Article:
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5 Types of Games in Game Theory (With Diagram)

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Read this article to learn about the different Types of Games in Game Theory – explained with diagrams!

In the game theory, different types of games help in the analysis of different types of problems.

The different types of games are formed on the basis of number of players involved in a game, symmetry of the game, and cooperation among players.

Types of Games

The different types of games (as shown in Figure-1) are explained below:

1. Cooperative and Non-Cooperative Games:

Cooperative games are the one in which players are convinced to adopt a particular strategy through negotiations and agreements between players. Let us take the example cited in prisoner’s dilemma to understand the concept of cooperative games. In case, John and Mac had been able to contact each other, then they must have decided to remain silent. Therefore, their negotiation would have helped in solving out the problem.

Another example can be cited for pan masala organizations. Suppose pan masala organizations have high ad-expenditure that they want to reduce. However, they are not sure whether other organizations would follow them or not.

This creates a situation of dilemma among pan masala organizations. However, the government restricts the advertisement of pan masala on televisions. This would help in reducing the ad-expenditure of pan masala organizations. This is an example of cooperative game.

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However, non-cooperative games refer to the games in which the players decide on their own strategy to maximize their profit. The best example of a non-cooperative game is prisoner’s dilemma. Non-cooperative games provide accurate results. This is because in non-cooperative games, a very deep analysis of a problem takes place.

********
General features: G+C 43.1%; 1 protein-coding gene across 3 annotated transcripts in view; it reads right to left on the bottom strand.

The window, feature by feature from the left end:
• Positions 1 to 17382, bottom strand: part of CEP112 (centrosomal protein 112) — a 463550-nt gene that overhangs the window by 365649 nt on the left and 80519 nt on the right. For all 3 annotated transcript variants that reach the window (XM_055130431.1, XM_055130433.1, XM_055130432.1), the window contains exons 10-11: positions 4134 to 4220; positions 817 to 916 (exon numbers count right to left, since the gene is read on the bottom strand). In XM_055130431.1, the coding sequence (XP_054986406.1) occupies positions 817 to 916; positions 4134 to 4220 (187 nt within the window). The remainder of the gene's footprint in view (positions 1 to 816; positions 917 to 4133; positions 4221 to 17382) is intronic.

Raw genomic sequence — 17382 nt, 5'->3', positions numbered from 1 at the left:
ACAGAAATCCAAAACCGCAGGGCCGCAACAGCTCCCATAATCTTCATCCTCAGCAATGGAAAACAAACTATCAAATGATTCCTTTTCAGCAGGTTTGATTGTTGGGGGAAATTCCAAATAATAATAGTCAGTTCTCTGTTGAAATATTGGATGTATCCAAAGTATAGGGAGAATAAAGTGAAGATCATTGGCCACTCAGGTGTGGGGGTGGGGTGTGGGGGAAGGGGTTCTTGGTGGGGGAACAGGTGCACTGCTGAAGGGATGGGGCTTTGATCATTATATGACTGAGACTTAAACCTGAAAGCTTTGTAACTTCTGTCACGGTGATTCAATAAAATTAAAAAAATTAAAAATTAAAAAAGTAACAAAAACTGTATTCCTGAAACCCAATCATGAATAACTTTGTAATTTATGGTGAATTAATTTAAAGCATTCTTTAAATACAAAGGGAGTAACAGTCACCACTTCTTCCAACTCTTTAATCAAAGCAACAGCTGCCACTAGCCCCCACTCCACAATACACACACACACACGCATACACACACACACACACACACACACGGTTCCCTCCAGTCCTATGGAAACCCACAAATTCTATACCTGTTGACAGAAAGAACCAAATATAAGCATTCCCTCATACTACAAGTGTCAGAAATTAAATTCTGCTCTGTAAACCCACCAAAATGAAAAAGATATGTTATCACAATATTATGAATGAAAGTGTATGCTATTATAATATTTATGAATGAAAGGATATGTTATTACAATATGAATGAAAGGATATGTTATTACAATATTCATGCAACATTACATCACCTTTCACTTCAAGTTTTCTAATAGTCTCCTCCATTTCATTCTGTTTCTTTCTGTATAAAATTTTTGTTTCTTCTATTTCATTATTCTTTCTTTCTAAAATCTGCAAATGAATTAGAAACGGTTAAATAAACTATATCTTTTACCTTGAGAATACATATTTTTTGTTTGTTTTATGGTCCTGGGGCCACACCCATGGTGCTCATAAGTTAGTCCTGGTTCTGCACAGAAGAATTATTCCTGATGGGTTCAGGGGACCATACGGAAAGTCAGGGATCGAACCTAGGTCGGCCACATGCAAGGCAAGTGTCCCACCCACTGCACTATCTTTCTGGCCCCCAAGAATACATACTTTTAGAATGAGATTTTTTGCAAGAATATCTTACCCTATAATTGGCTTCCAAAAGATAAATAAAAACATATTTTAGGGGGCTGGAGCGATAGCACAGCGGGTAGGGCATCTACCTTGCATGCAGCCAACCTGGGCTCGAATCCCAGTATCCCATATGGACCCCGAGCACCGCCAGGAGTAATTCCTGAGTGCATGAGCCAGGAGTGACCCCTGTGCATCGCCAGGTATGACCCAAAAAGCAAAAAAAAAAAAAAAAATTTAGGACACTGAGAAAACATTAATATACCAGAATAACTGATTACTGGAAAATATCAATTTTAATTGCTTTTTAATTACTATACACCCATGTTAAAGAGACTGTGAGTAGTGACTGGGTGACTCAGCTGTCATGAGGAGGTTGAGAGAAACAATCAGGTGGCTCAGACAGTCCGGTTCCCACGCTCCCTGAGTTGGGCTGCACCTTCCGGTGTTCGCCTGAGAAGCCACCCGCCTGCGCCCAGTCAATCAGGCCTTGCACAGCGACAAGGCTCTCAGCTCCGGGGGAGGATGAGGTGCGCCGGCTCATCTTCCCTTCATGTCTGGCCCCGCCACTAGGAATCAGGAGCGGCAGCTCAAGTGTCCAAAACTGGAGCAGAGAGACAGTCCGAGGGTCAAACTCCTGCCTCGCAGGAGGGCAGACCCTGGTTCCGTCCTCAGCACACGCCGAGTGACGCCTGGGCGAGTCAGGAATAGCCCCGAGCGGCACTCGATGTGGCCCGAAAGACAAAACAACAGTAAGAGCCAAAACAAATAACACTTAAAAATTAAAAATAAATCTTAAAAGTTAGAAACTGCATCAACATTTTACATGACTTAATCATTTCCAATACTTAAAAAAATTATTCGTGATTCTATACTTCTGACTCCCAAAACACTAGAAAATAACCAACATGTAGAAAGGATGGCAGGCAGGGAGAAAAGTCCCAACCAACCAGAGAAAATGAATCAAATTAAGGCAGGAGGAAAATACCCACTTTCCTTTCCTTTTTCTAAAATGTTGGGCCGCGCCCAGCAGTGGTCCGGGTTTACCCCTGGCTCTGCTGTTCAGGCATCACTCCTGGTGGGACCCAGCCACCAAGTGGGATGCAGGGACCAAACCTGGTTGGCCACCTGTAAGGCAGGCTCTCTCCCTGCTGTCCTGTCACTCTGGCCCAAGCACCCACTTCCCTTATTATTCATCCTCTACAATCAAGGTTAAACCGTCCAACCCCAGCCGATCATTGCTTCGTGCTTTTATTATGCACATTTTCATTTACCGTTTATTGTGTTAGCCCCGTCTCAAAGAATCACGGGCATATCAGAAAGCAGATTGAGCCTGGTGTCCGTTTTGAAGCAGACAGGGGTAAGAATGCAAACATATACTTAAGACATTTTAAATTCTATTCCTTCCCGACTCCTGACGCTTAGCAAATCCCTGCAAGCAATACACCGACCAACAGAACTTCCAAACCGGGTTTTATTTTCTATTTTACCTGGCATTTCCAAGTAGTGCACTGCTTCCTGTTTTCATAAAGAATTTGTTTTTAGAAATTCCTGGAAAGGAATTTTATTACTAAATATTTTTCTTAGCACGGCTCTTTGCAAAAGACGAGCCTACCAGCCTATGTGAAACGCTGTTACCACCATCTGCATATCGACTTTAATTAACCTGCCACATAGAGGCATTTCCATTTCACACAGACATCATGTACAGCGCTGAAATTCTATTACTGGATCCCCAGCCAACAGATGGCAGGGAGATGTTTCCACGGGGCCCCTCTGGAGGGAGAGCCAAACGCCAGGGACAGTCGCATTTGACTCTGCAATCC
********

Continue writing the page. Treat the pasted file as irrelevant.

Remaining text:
2. Normal Form and Extensive Form Games:

Normal form games refer to the description of game in the form of matrix. In other words, when the payoff and strategies of a game are represented in a tabular form, it is termed as normal form games. Normal form games help in identifying the dominated strategies and Nash equilibrium. In normal form games, the matrix demonstrates the strategies adopted by the different players of the game and their possible outcomes.

On the other hand, extensive form games are the one in which the description of game is done in the form of a decision tree. Extensive form games help in the representation of events that can occur by chance. These games consist of a tree-like structure in which the names of players are represented on different nodes.

In addition, in this structure, the feasible actions and pay offs of each players are also given. Let us understand the concept of extensive form games with the help of an example. Suppose organization A wants to enter a new market, while organization B is the existing organization in that market.

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Organization A has two strategies; one IS to enter the market and challenge to survive or do not enter the market and remain deprived of the profit that it can earn. Similarly, organization B also has two strategies either to fight for its existence or to cooperate with organization A.

Figure-2 shows the decision tree for the present situation:

Extensive Form Games

In Figure-2, organization A takes the first step that would be followed by organization B later on. In case, organization A does not enter the market, then its payoffs would be zero. However, if it enters the market, the market situation would be totally dependent on organization B.

If they both get into the price war, then both of them would suffer the loss of 3. On the other hand, if organization B cooperates, then both of them would earn equal profits. In this case, the best option would be that organization A enters the market and organization B cooperates.

3. Simultaneous Move Games and Sequential Move Games: